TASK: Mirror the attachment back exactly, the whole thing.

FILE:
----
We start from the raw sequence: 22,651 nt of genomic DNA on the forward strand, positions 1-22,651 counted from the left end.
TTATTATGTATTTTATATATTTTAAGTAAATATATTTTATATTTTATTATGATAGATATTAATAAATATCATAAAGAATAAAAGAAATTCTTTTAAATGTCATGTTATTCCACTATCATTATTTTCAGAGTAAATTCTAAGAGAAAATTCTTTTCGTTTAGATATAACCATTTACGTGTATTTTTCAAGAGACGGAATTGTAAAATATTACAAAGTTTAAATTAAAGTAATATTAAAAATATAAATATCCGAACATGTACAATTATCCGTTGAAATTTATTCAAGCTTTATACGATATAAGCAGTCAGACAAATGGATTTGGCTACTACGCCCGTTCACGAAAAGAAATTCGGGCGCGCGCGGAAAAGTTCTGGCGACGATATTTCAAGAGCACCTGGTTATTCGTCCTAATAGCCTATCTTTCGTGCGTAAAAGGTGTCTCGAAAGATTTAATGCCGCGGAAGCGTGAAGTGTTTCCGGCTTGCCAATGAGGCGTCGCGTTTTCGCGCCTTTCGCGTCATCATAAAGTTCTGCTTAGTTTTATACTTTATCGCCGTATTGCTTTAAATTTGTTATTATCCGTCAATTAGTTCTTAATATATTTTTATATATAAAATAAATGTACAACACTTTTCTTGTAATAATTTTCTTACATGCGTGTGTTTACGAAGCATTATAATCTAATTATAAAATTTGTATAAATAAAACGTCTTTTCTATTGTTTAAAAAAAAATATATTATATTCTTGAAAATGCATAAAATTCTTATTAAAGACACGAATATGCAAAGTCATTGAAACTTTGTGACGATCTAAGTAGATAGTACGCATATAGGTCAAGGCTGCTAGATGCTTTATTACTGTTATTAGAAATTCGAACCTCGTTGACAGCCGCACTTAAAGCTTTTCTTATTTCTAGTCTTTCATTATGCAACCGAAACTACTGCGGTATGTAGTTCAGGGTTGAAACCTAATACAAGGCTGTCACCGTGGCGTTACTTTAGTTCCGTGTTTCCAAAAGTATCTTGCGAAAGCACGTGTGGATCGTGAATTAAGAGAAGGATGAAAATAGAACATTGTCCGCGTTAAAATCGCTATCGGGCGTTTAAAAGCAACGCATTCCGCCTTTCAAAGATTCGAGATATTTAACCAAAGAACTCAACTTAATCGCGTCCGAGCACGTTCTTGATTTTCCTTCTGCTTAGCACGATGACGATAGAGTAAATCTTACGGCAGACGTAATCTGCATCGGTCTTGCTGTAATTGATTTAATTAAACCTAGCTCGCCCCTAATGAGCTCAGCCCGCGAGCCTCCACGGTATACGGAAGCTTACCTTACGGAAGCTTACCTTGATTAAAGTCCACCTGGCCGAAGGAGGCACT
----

We start from the raw sequence: 22,651 nt of genomic DNA on the forward strand, positions 1-22,651 counted from the left end.
TTATTATGTATTTTATATATTTTAAGTAAATATATTTTATATTTTATTATGATAGATATTAATAAATATCATAAAGAATAAAAGAAATTCTTTTAAATGTCATGTTATTCCACTATCATTATTTTCAGAGTAAATTCTAAGAGAAAATTCTTTTCGTTTAGATATAACCATTTACGTGTATTTTTCAAGAGACGGAATTGTAAAATATTACAAAGTTTAAATTAAAGTAATATTAAAAATATAAATATCCGAACATGTACAATTATCCGTTGAAATTTATTCAAGCTTTATACGATATAAGCAGTCAGACAAATGGATTTGGCTACTACGCCCGTTCACGAAAAGAAATTCGGGCGCGCGCGGAAAAGTTCTGGCGACGATATTTCAAGAGCACCTGGTTATTCGTCCTAATAGCCTATCTTTCGTGCGTAAAAGGTGTCTCGAAAGATTTAATGCCGCGGAAGCGTGAAGTGTTTCCGGCTTGCCAATGAGGCGTCGCGTTTTCGCGCCTTTCGCGTCATCATAAAGTTCTGCTTAGTTTTATACTTTATCGCCGTATTGCTTTAAATTTGTTATTATCCGTCAATTAGTTCTTAATATATTTTTATATATAAAATAAATGTACAACACTTTTCTTGTAATAATTTTCTTACATGCGTGTGTTTACGAAGCATTATAATCTAATTATAAAATTTGTATAAATAAAACGTCTTTTCTATTGTTTAAAAAAAAATATATTATATTCTTGAAAATGCATAAAATTCTTATTAAAGACACGAATATGCAAAGTCATTGAAACTTTGTGACGATCTAAGTAGATAGTACGCATATAGGTCAAGGCTGCTAGATGCTTTATTACTGTTATTAGAAATTCGAACCTCGTTGACAGCCGCACTTAAAGCTTTTCTTATTTCTAGTCTTTCATTATGCAACCGAAACTACTGCGGTATGTAGTTCAGGGTTGAAACCTAATACAAGGCTGTCACCGTGGCGTTACTTTAGTTCCGTGTTTCCAAAAGTATCTTGCGAAAGCACGTGTGGATCGTGAATTAAGAGAAGGATGAAAATAGAACATTGTCCGCGTTAAAATCGCTATCGGGCGTTTAAAAGCAACGCATTCCGCCTTTCAAAGATTCGAGATATTTAACCAAAGAACTCAACTTAATCGCGTCCGAGCACGTTCTTGATTTTCCTTCTGCTTAGCACGATGACGATAGAGTAAATCTTACGGCAGACGTAATCTGCATCGGTCTTGCTGTAATTGATTTAATTAAACCTAGCTCGCCCCTAATGAGCTCAGCCCGCGAGCCTCCACGGTATACGGAAGCTTACCTTACGGAAGCTTACCTTGATTAAAGTCCACCTGGCCGAAGGAGGCACT